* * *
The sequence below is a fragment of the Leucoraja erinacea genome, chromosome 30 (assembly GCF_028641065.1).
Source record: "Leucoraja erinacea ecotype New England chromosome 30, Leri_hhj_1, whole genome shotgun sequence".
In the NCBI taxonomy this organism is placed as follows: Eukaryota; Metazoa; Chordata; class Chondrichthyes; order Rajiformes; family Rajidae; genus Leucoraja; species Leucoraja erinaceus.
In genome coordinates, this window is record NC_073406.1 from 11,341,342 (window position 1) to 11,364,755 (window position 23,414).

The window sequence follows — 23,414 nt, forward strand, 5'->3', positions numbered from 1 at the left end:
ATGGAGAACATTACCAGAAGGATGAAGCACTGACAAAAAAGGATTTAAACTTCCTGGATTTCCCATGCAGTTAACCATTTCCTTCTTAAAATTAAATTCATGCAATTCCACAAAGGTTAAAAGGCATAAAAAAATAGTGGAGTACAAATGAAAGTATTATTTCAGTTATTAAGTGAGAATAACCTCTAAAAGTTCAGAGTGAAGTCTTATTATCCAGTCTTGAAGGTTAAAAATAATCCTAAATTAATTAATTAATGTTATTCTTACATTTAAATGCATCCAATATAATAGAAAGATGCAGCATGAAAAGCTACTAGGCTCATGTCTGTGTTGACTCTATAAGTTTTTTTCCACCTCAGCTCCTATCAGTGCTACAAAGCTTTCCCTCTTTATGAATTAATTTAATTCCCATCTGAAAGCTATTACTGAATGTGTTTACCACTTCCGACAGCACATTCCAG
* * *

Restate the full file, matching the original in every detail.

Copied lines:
The sequence below is a fragment of the Leucoraja erinacea genome, chromosome 30 (assembly GCF_028641065.1).
Source record: "Leucoraja erinacea ecotype New England chromosome 30, Leri_hhj_1, whole genome shotgun sequence".
In the NCBI taxonomy this organism is placed as follows: Eukaryota; Metazoa; Chordata; class Chondrichthyes; order Rajiformes; family Rajidae; genus Leucoraja; species Leucoraja erinaceus.
In genome coordinates, this window is record NC_073406.1 from 11,341,342 (window position 1) to 11,364,755 (window position 23,414).

The window sequence follows — 23,414 nt, forward strand, 5'->3', positions numbered from 1 at the left end:
ATGGAGAACATTACCAGAAGGATGAAGCACTGACAAAAAAGGATTTAAACTTCCTGGATTTCCCATGCAGTTAACCATTTCCTTCTTAAAATTAAATTCATGCAATTCCACAAAGGTTAAAAGGCATAAAAAAATAGTGGAGTACAAATGAAAGTATTATTTCAGTTATTAAGTGAGAATAACCTCTAAAAGTTCAGAGTGAAGTCTTATTATCCAGTCTTGAAGGTTAAAAATAATCCTAAATTAATTAATTAATGTTATTCTTACATTTAAATGCATCCAATATAATAGAAAGATGCAGCATGAAAAGCTACTAGGCTCATGTCTGTGTTGACTCTATAAGTTTTTTTCCACCTCAGCTCCTATCAGTGCTACAAAGCTTTCCCTCTTTATGAATTAATTTAATTCCCATCTGAAAGCTATTACTGAATGTGTTTACCACTTCCGACAGCACATTCCAG